Today Long Beach Superintendent of Schools Christopher J. Steinhauser formally joins the California State University Board of Trustees, following his appointment to the role by Governor Jerry Brown earlier this month.

Steinhauser, who has served as superintendent for nearly two decades, is looking forward to bringing his experience, ideas and passion for education and student success to the 25-member board.

we have to ensure that higher education is affordable, achievable and that our students are able to graduate in the right amount of time. that is very important to me."  -- Christopher J. Steinhauser, trustee of the California State university

This is far from Steinhauser's first experience with the CSU, though. The California State University, Long Beach alumnus was the first in his family to earn a college degree, an accomplishment he shares with many CSU graduates. As an educator, he has also long partnered with the CSU to better prepare students from the Long Beach Unified School District (LBUSD) for college.

We spoke with the veteran educator about his new role on the CSU Board of Trustees, the unique perspective he believes he'll bring to the group, and the impact the CSU has had on his own life.

 

Calstate.edu: As the Long Beach Unified School District's Superintendent of Schools, what do you see as your role on the CSU Board of Trustees?

Steinhauser: "As a K-12 superintendent, I think I bring a pretty unique perspective on what our young people need... Our goal at LBUSD is to get our students to college… My goal as superintendent is to prepare our young people for what's next.

I am very proud of the partnership we have in place with the CSU. I am taking direct feedback from the university about what our kids need in order to be successful. Because of our partnership, I have been able to restructure the district's math requirements so that we now require four years of mathematics for all kids."


Calstate.edu: As a CSU alumnus, how has the university influenced your life?

Steinhauser: "Sometimes when I drive past CSU Long Beach, I think of the days my dad used to pile us all up into the station wagon. We would drive by the campus and he would say to us, 'That's where you're going to go to school.' I didn't think much of it then, but he ended up being right."

If it weren't for the CSU, I wouldn't be sitting as superintendent today.

When you have been given so many opportunities and support, you want to give back to others so that they may have the same opportunities. I want to help others see the impact they, too, can have on their communities.

I love being able to give back to the community that gave so much to me."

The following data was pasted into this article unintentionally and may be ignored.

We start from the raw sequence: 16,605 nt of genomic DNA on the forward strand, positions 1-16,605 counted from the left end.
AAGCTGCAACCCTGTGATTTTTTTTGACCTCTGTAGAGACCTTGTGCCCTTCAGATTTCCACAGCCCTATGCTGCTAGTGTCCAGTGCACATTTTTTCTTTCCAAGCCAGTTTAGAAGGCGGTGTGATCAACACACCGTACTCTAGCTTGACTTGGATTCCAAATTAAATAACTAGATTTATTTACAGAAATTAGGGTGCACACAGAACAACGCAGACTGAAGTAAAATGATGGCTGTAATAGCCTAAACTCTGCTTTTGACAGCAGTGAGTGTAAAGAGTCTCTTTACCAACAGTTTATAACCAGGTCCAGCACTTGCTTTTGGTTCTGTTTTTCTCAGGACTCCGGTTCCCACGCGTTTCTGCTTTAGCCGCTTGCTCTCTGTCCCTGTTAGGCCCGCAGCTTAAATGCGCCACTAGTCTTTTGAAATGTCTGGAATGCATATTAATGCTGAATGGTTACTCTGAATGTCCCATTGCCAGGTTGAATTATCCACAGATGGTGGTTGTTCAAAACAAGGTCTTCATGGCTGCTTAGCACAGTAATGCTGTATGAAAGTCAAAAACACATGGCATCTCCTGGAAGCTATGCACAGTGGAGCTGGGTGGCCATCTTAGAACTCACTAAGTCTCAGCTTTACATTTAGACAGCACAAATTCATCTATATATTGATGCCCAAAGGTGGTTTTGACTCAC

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Christopher J. Steinhauser  


Calstate.edu: What do you see as the role of the CSU in California?

Steinhauser: "I am the Long Beach Superintendent of Schools, but first I was a CSU student myself. My wife, a retired teacher, and our two children — both of whom are teachers in the LBUSD district — are also CSU alumni. We have seen firsthand the power of the CSU and taken advantage of everything it has offered us.

My wife and I were the first in our families to get college degrees; we come from very humble backgrounds. The CSU, for us, was the key to social mobility. We've seen it and lived it. I've seen our students go through it, and I've seen my own kids go through it. It's pretty fascinating.

I truly believe in the power of education; it is the economic engine of this country. Once you have a great education, no one can take that away from you.

The CSU is critical to California for a number of reasons, one being that it provides the vast majority of teachers in the state. My family alone is a great example of that.

I believe the CSU exists not only to provide a great education, but to be that positive influence in changing communities. I am reminded every day that there are so many kids out there who have it so much harder than I ever did growing up. It is my responsibility to break down those barriers so they can achieve their dreams, just as I have."

 

Calstate.edu: The CSU is in the process of revamping its developmental education policies to improve student success — part of Graduation Initiative 2025. What do you think of these changes?

Steinhauser: "I am very supportive. I want to help higher education professionals and K-12 educators see the benefits of working closely on this initiative.  

If we can get students out of college in four years, that is a huge positive economic power for everyone involved. I think this initiative is very exciting and I look forward to working with my colleagues and peers on improving student success for all.

I have seen firsthand what can happen when people collaborate to bring about positive change. It is my hope that I can add some value to the already outstanding group of trustees. We must ensure that higher education is affordable, achievable and that our students are able to graduate in the right amount of time. The way to do this is to ensure we have a strong focus on our students and the support needed is there for them. That is very important to me."


Calstate.edu: What do you enjoy doing outside of work?

Steinhauser: "My family is my number one. I talk to my kids — well, they're not kids anymore, they're 29 and 31 — every day. Every Sunday we have family dinners.

And I love the SoCal outdoor scene. I try to get outside as much as I can and try to walk at least 20 miles every week."


Learn more about the CSU Board of Trustees and Gov. Brown's recent appointees to the board.